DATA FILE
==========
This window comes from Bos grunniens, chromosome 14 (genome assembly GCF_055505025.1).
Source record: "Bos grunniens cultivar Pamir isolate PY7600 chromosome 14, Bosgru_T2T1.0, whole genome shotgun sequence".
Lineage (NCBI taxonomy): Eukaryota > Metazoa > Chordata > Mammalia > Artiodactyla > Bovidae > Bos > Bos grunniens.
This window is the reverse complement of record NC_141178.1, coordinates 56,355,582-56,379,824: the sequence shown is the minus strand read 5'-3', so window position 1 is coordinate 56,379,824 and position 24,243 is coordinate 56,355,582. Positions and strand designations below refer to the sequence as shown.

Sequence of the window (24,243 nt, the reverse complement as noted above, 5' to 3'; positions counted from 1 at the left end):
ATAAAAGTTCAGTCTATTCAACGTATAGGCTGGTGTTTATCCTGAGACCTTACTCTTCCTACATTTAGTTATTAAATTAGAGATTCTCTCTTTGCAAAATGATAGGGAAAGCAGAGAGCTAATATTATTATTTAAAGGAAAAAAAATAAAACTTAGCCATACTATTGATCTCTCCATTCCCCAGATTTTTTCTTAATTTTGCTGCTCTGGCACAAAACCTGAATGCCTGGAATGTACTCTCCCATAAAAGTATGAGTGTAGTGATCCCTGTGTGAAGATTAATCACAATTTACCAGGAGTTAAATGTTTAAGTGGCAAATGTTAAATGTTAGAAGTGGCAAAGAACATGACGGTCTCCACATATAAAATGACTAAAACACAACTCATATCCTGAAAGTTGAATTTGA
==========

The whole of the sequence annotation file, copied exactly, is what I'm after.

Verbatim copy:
This window comes from Bos grunniens, chromosome 14 (genome assembly GCF_055505025.1).
Source record: "Bos grunniens cultivar Pamir isolate PY7600 chromosome 14, Bosgru_T2T1.0, whole genome shotgun sequence".
Lineage (NCBI taxonomy): Eukaryota > Metazoa > Chordata > Mammalia > Artiodactyla > Bovidae > Bos > Bos grunniens.
This window is the reverse complement of record NC_141178.1, coordinates 56,355,582-56,379,824: the sequence shown is the minus strand read 5'-3', so window position 1 is coordinate 56,379,824 and position 24,243 is coordinate 56,355,582. Positions and strand designations below refer to the sequence as shown.

Sequence of the window (24,243 nt, the reverse complement as noted above, 5' to 3'; positions counted from 1 at the left end):
ATAAAAGTTCAGTCTATTCAACGTATAGGCTGGTGTTTATCCTGAGACCTTACTCTTCCTACATTTAGTTATTAAATTAGAGATTCTCTCTTTGCAAAATGATAGGGAAAGCAGAGAGCTAATATTATTATTTAAAGGAAAAAAAATAAAACTTAGCCATACTATTGATCTCTCCATTCCCCAGATTTTTTCTTAATTTTGCTGCTCTGGCACAAAACCTGAATGCCTGGAATGTACTCTCCCATAAAAGTATGAGTGTAGTGATCCCTGTGTGAAGATTAATCACAATTTACCAGGAGTTAAATGTTTAAGTGGCAAATGTTAAATGTTAGAAGTGGCAAAGAACATGACGGTCTCCACATATAAAATGACTAAAACACAACTCATATCCTGAAAGTTGAATTTGA